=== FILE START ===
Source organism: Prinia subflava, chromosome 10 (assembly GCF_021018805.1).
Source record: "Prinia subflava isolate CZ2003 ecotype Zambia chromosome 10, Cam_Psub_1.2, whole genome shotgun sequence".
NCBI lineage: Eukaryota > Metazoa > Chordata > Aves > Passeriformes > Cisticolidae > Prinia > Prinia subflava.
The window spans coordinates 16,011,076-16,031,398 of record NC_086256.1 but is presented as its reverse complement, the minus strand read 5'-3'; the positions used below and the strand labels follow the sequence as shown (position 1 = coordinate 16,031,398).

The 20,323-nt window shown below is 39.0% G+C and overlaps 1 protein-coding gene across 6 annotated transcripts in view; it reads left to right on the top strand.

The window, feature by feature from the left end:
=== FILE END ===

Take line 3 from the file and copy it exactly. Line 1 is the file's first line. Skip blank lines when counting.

NCBI lineage: Eukaryota > Metazoa > Chordata > Aves > Passeriformes > Cisticolidae > Prinia > Prinia subflava.